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Jury Convicts Kepler On Lesser Charges In Federal Murder Trial

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Oklahoma Department of Corrections
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After six hours of deliberations Monday, a federal jury found former Tulsa Police officer Shannon Kepler guilty on charges related to the 2014 killing of his daughter's 19-year-old boyfriend.

Prosecutors charged Kepler in a three-count indictment in November. The jury on Monday found Kepler not guilty of first-degree murder but guilty of discharging a firearm during and in relation to crimes of violence, which were second-degree murder and assault with a dangerous weapon. The assault charge is for shooting at Jeremy Lake's younger brother.

U.S. Marshals took Kepler into custody after the verdict was announced. He will be sentenced Aug. 11.

"I am thankful for today’s verdict, and the jury is to be commended for their service," Acting U.S. Attorney Clint Johnson said in a statement.

Stan Monroe, Kepler's attorney, said he was "extremely disappointed" and will appeal the verdict, claiming the statute of limitations has expired for the second-degree murder charge.

Under federal law, Kepler must serve his sentence for the second-degree murder conviction after completing his sentence for the assault conviction. The assault conviction could result in up to 10 years in prison.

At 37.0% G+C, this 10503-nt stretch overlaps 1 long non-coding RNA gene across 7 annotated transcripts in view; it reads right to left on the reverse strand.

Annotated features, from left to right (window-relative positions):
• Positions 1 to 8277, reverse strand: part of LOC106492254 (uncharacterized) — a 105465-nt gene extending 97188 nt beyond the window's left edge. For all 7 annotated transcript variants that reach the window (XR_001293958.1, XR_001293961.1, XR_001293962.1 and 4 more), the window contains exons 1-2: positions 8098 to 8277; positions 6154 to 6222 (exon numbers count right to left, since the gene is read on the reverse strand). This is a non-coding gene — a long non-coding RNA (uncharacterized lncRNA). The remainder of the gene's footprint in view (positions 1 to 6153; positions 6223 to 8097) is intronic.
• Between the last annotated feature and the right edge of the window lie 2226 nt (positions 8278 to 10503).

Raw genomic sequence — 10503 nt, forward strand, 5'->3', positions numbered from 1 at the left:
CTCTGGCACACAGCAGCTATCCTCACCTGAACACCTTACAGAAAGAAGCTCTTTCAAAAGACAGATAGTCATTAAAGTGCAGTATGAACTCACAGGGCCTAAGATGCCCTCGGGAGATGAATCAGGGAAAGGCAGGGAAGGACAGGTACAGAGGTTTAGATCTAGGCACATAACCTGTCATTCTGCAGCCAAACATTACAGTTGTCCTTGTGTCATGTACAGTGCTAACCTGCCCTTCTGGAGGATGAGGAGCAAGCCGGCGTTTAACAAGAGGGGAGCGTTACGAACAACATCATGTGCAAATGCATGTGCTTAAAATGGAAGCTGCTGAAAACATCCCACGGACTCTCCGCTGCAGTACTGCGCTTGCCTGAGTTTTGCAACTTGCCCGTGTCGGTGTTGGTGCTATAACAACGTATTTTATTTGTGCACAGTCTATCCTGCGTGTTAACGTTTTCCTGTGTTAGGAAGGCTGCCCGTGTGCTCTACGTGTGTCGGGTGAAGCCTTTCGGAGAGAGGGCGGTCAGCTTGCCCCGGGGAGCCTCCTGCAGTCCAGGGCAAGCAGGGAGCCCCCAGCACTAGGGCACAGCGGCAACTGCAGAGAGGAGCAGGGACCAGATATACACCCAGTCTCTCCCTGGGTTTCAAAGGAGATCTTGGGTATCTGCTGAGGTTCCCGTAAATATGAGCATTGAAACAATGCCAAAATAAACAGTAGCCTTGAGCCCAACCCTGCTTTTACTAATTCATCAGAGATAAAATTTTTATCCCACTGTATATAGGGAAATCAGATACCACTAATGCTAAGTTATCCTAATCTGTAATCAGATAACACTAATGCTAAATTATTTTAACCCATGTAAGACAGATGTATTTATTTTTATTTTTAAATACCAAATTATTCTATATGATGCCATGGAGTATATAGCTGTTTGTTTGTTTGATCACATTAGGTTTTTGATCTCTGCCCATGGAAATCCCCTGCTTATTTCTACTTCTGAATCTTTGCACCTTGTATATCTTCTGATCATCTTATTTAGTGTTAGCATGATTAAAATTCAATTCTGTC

Prosecutors argued at trial after dropping their 18-year-old daughter off at a homeless shelter, Kepler and his wife were "alarmed" to discover on Facebook she was in a relationship with Lake days later. Kepler had a police records search done on Lake, tracked him down at his last known address in the 200 block of north Maybelle Avenue, and confronted Lake and his daughter the night of Aug. 5, 2014.

Kepler shot Lake twice in the street and fired at least three shots at Lake's house, where Lake's friend, Lake's brother and Kepler's daughter were on the front porch.

Kepler has claimed he saw Lake pull a gun and shot in self-defense. No gun was found at the scene. Kepler's attorney argued a gun that turned up at the Tulsa Police Department days later could have been taken from the scene.

The federal trial, Kepler's fifth for Lake's death, started April 19. Three previous state trials resulted in hung juries. A fourth state trial ended in 2017 with the jury finding Kepler guilty of manslaughter.

He was sentenced to 15 years in prison after that trial, but the Oklahoma Court of Criminal Appeals threw out Kepler's conviction last month. Kepler is a member of the Muscogee (Creek) Nation and killed Lake on land within the boundaries of the tribe's reservation.

The U.S. Supreme Court ruled last July that Oklahoma had been wrongly prosecuting some crimes involving Native Americans or that happened on tribal lands.

Matt Trotter joined KWGS as a reporter in 2013. Before coming to Public Radio Tulsa, he was the investigative producer at KJRH. His freelance work has appeared in the Los Angeles Times and on MSNBC and CNN.
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